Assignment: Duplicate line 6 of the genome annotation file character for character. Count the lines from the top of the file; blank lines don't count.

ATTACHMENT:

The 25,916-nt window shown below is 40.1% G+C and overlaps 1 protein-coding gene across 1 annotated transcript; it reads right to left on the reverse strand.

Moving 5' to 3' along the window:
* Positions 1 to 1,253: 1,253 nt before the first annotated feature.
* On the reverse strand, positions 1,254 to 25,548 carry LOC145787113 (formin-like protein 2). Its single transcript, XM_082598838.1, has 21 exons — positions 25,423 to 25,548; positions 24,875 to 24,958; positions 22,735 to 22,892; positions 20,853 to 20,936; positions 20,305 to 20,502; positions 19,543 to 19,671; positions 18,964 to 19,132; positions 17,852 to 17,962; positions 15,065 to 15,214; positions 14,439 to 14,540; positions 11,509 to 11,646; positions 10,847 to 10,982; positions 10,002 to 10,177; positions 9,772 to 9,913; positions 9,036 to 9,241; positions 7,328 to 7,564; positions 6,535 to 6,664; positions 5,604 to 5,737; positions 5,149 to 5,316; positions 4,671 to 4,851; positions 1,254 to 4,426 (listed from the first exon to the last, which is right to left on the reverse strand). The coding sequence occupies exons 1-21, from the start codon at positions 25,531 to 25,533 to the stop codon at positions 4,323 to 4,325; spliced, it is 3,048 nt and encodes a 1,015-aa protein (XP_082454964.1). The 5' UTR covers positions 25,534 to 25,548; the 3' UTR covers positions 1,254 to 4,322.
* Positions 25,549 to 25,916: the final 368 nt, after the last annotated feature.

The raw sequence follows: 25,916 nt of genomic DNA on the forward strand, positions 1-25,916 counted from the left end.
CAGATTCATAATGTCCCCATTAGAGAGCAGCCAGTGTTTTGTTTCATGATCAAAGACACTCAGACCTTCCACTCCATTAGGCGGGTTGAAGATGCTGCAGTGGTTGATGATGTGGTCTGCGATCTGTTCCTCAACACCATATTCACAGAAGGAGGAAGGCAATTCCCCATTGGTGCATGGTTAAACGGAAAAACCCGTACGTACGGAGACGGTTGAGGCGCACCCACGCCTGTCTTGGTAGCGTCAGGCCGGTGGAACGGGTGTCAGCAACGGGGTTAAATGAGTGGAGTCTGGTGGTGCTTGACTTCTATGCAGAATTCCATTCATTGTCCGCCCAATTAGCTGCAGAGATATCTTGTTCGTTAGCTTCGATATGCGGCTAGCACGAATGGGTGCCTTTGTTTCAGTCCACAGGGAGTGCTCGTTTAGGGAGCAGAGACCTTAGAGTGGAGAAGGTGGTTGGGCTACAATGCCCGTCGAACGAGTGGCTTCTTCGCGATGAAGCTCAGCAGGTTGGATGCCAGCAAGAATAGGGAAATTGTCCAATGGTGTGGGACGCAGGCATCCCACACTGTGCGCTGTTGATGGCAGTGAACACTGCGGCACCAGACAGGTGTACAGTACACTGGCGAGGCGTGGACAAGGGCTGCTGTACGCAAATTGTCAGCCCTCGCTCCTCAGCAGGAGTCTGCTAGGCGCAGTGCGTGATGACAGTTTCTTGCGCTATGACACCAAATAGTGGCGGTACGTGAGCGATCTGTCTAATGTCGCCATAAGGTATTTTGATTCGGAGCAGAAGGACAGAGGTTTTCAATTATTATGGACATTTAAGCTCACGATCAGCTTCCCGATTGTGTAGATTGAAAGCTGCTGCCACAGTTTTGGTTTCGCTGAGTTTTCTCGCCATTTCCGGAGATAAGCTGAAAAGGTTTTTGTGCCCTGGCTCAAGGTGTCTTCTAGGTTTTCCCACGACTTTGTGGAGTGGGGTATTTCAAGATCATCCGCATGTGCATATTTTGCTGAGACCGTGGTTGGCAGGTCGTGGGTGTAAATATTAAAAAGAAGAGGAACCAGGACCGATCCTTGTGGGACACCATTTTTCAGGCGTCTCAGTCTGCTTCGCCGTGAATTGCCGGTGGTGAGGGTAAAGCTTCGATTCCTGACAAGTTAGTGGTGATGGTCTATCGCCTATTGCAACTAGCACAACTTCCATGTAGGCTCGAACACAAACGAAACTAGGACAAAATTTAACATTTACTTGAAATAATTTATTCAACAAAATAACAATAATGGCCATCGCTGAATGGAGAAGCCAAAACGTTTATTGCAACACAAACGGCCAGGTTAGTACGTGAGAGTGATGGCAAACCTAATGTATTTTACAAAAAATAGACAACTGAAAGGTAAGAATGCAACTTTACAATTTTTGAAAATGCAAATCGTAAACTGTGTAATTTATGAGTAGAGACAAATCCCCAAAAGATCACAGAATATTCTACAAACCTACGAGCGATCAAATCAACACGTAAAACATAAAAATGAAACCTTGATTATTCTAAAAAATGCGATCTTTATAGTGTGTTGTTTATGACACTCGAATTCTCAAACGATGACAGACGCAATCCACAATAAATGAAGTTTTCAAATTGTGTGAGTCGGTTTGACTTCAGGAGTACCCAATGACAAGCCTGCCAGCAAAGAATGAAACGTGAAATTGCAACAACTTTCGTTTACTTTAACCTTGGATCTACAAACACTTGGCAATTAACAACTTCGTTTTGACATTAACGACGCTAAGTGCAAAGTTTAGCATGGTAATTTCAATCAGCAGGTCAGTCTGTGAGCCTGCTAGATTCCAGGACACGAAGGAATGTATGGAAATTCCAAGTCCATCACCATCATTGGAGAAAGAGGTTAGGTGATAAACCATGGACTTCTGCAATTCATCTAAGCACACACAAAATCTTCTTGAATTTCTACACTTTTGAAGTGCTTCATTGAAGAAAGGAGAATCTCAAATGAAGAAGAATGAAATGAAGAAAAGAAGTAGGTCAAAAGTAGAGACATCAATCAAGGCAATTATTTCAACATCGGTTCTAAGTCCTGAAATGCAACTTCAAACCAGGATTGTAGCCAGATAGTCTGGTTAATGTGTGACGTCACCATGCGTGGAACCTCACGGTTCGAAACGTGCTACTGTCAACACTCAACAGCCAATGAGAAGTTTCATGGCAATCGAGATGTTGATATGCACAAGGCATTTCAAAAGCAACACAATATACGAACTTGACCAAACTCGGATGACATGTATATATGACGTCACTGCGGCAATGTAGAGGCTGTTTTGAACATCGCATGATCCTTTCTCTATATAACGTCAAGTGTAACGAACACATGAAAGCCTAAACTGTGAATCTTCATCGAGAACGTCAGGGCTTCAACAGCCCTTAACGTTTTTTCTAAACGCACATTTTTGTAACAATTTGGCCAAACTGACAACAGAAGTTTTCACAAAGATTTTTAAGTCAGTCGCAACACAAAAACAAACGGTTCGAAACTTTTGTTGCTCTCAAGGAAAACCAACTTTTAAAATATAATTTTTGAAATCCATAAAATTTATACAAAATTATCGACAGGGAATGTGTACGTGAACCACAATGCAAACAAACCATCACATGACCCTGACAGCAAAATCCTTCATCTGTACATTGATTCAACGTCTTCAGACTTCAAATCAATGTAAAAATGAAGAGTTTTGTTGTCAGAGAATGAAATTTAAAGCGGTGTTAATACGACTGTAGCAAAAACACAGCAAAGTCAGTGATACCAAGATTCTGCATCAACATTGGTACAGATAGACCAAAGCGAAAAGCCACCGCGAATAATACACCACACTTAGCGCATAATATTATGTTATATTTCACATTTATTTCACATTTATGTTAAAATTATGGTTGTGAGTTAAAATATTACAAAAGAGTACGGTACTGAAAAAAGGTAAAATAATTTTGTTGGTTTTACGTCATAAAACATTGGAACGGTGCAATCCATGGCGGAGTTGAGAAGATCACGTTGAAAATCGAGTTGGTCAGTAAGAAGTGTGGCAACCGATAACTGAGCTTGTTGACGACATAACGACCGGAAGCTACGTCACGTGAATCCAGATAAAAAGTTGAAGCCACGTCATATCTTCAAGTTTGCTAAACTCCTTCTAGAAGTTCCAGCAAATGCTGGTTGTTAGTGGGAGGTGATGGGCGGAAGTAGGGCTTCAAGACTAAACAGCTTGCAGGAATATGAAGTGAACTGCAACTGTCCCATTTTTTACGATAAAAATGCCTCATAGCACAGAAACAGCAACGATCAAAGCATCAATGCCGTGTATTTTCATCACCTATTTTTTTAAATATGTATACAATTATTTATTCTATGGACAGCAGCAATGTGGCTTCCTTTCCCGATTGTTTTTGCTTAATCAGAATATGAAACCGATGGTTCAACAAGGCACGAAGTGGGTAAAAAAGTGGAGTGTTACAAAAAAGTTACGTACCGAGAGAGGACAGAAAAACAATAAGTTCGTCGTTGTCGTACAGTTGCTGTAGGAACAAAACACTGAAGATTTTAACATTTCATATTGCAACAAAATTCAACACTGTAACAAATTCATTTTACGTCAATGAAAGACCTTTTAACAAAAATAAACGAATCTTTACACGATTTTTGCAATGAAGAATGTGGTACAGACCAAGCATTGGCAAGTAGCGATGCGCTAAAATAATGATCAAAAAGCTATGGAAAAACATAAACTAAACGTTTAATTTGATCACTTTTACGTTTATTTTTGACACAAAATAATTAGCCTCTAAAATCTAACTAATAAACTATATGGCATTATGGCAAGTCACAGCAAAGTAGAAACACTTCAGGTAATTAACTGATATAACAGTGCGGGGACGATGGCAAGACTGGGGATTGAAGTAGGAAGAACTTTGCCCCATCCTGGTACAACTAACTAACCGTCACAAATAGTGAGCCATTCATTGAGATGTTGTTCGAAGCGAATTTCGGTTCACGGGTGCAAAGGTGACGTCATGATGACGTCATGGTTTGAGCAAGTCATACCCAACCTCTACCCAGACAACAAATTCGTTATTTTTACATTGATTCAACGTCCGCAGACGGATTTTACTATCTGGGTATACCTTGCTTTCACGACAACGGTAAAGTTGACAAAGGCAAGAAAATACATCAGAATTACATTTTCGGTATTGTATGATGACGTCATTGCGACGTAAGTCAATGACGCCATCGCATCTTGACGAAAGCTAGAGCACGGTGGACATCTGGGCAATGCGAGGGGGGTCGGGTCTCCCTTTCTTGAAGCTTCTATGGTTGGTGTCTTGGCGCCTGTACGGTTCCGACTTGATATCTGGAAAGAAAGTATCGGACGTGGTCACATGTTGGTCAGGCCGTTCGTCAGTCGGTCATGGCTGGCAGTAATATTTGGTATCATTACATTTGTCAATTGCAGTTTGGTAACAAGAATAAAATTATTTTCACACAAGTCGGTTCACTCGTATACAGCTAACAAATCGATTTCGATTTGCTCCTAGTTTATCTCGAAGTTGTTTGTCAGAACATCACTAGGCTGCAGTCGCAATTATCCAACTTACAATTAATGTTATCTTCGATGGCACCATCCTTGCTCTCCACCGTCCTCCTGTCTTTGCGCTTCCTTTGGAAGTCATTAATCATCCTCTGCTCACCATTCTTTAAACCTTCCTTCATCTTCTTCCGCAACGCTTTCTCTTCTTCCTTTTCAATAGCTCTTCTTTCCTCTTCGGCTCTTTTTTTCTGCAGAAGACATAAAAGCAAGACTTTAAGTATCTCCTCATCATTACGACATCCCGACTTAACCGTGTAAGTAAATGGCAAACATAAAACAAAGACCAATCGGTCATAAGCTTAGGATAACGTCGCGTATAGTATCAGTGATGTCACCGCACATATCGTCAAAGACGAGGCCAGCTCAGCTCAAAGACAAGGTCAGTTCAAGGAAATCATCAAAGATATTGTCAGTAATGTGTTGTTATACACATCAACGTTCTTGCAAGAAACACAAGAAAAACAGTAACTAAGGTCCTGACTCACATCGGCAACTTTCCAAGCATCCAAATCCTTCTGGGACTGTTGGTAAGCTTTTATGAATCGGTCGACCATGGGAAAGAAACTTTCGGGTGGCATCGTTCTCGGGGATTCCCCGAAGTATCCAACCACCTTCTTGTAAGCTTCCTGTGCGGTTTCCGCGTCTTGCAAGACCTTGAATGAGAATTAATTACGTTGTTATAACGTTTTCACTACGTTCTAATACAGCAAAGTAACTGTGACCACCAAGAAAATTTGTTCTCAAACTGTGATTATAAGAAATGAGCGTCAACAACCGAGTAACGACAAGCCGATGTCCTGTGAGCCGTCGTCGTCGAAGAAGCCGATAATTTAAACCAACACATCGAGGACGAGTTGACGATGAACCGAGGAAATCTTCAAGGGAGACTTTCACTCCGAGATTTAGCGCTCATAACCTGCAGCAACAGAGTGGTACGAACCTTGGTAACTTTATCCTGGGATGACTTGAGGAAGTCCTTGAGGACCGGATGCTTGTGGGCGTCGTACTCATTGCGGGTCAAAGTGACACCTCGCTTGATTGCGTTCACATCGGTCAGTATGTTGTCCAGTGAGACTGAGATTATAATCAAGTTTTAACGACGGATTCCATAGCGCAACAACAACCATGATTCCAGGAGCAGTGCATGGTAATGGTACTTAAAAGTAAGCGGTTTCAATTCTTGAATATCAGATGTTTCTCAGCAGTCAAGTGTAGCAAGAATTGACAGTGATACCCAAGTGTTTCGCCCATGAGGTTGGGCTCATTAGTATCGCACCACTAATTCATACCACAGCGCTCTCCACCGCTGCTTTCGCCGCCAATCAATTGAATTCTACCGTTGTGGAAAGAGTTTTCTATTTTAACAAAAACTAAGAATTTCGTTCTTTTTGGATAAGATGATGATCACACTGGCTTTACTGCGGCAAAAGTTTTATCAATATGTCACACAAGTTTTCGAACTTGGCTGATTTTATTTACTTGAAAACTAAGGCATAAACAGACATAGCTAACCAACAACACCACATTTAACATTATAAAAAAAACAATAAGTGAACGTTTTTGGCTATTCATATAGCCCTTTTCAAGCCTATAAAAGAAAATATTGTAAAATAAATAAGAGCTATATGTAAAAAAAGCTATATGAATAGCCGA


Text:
The raw sequence follows: 25,916 nt of genomic DNA on the forward strand, positions 1-25,916 counted from the left end.